“Get off!” he shouted, twisting desperately. Sean Mulligan’s heavy, sweaty body had him pinned against his locker.
Sean laughed, slammed his forearm into the back of Kary’s head, and swaggered off.
Kary trembled with rage. Bile rose in his throat. He fought the tears that threatened furiously.
For weeks, Sean had kicked, hit, shoved and ridiculed him. Kary lived in terror of the next attack. It was ridiculous to think of fighting back; Sean had put kids in the hospital. He outweighed Kary by fifty pounds and towered over him.
Besides, I’m supposed to turn the other cheek, right Lord? Kary kicked his locker closed with a bang. How long do I have to be his punching bag? was his inward scream.
Suddenly, Kary saw the lion. It was pacing and panting behind bars in his mind, he’d seen it ever since the harassment began. "Why, Lord? I feel trapped…am I the lion?"
There was no answer. Kary got detention for being late. He refused to provoke further torture by reporting Sean.
Band was Kary’s last class. He loved music, but it was part of his problem. He played the flute, like his mother. Many of the boys, Sean in particular, didn’t feel this was a sufficiently masculine instrument.
Sean smacked the back of Kary’s head with his drumsticks on his way to the back of the room. Kary clenched his jaw and took out his instrument.
He played poorly, thinking of caged lions and plotting his escape. When class ended, he crammed his flute into its case, but he was not fast enough.
“What’s the matter, Kary?” Sean drawled. “Having trouble putting your flute away?” Sean hit the case in Kary’s hands, knocking the instrument loose.
Kary barely knew what happened. Everything went dim. His flute and then his body flew into Sean. From what seemed a great distance, he heard a cry and a crash.
Strong arms pulled him away and held him tight. “Calm down, son,” said the band director.
Kary’s fog cleared. He saw Sean’s huge body, unconscious on the floor. His head must have struck the podium.
“Is he all right?” Kary gasped.
“I don’t know,” Mr. Alder said. He released Kary and went to tend his victim.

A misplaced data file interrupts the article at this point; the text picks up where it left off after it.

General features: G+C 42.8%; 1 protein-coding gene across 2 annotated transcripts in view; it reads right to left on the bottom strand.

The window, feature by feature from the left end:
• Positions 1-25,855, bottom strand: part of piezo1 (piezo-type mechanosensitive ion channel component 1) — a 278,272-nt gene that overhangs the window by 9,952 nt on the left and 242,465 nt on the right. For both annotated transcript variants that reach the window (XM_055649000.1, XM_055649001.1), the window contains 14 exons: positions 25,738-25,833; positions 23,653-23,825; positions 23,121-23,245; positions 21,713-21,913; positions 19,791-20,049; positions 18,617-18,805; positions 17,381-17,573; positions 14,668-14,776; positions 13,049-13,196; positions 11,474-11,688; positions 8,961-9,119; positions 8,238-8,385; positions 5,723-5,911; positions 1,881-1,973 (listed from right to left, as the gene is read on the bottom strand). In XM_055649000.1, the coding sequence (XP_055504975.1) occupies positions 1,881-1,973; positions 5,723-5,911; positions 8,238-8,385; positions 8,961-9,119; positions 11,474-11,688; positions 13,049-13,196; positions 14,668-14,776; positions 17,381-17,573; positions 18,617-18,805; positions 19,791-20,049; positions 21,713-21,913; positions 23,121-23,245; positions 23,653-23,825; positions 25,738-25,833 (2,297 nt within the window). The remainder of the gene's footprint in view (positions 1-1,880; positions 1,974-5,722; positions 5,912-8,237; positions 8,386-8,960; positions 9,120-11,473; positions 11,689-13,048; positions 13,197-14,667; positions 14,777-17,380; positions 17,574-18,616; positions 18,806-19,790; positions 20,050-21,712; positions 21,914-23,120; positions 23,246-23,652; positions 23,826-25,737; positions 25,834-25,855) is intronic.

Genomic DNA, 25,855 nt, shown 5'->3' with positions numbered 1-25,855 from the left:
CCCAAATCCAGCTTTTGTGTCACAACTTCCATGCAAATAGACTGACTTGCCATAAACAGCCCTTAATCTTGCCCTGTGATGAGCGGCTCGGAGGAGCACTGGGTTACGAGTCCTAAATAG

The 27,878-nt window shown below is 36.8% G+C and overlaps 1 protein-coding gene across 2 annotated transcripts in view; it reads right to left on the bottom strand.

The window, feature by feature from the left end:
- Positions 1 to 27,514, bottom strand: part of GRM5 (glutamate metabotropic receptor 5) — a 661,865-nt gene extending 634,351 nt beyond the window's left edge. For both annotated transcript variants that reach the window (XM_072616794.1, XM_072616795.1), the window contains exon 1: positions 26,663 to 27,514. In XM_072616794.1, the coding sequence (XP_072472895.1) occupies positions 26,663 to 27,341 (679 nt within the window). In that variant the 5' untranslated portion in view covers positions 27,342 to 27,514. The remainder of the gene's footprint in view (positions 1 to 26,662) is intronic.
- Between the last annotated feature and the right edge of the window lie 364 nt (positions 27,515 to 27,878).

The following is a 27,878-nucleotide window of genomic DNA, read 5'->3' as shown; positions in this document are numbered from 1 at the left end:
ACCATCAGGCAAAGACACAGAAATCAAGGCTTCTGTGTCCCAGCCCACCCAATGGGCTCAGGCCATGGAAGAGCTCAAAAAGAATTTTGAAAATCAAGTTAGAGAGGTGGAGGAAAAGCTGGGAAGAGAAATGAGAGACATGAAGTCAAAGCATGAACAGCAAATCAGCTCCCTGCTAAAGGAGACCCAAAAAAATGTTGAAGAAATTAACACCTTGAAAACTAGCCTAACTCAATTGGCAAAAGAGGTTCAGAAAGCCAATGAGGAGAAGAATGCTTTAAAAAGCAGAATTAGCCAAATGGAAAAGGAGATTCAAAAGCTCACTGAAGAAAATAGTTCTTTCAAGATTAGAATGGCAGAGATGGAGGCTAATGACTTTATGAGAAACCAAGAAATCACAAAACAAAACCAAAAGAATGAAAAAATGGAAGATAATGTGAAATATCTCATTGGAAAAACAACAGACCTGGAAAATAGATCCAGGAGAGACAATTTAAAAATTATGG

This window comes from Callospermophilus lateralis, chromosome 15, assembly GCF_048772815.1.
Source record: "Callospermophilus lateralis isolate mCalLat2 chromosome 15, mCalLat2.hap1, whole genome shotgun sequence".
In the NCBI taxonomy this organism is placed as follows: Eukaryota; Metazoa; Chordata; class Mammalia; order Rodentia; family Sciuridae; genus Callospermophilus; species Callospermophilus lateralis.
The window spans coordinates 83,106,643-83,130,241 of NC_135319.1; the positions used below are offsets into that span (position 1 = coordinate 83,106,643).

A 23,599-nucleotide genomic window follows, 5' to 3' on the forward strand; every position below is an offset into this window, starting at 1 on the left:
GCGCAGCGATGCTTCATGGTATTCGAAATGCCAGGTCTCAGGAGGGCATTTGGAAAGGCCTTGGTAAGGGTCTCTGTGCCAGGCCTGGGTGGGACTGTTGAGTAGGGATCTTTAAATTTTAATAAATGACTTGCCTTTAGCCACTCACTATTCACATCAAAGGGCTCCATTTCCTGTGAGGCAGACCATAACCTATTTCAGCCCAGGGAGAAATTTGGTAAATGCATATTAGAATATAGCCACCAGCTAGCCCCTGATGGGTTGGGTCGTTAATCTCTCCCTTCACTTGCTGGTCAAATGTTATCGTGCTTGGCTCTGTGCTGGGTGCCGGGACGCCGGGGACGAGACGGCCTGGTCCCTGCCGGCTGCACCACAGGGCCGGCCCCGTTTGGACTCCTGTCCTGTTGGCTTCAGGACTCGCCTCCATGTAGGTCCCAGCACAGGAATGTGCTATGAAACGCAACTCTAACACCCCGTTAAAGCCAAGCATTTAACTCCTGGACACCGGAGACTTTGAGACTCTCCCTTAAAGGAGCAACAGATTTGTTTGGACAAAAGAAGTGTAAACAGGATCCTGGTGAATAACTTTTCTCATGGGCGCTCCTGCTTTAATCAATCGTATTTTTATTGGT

“Lord, I’m sorry,” Kary prayed quietly as he watched. His body trembled with shock and grief. “Please let him be okay. Please help me make this right.”
Hours later, Kary sat in his car in the hospital parking lot--his stomach a pit of boiling acid. He wished he could vanish. “Lord, I’m sorry I hurt Sean. Please, help me face him.” He took a deep breath and left the safety of his car.
Jonas Mulligan met him at the door to Sean’s room. “You did this,” he said, recognizing Kary.
Kary forced himself to look at Sean’s father. He was a large, powerful looking man. “Mr. Mulligan, I came to apologize. I didn’t mean to hurt Sean.”
Jonas turned red and looked down. “Sean told me he had it coming,” he muttered. “He has been angry since his mom and I broke up…mean. I’m sorry he’s been hasseling you. You can see him.”
“Thanks,” Kary said, the knot in his stomach loosening a bit.
He pushed the door open. Sean was lying in bed, staring at the ceiling. He looked smaller in the hospital than he did at school.
Kary cleared his throat and said, “Sean, I’m sorry.”
Sean’s head snapped in his direction. He looked surprised. “You’re apologizing to me?”
“Yes. Will you forgive me?”
“Why do you care?” Sean asked. His face was red and his voice was husky.
“I believe in God. I’m supposed to treat others the way I want to be treated.”
Sean looked at Kary for a minute without saying anything. Finally, he cleared his throat and said, “I used to believe in God. I prayed He would keep my family together, but He didn’t do it.” He paused, then almost yelled, “Why didn’t He do it?”
Suddenly, Kary understood. Sean was the lion. The bars of his cage were anger.
His mind whirled. He took a deep breath and answered carefully, feeling almost as if the words were not his own, “You have attacked me for weeks, Sean. It made me mad; it wasn’t fair, but it wasn’t God’s fault. I don’t think God makes people do anything,” he continued. “We make choices and sometimes they’re bad. Like me, today. It isn’t God’s fault I knocked you out.”
Sean suddenly started to laugh, startling Kary. “I’m not so sure,” he said. “You think you did that all by yourself?”
Weak and giddy with relief, Kary laughed too.
In his mind, he saw a cage crack open.
Debbie O'Connor lives just north of New Orleans with her husband, Jim, and their two children. Jesus has been her savior for 18 years. Contact Debbie at firstname.lastname@example.org.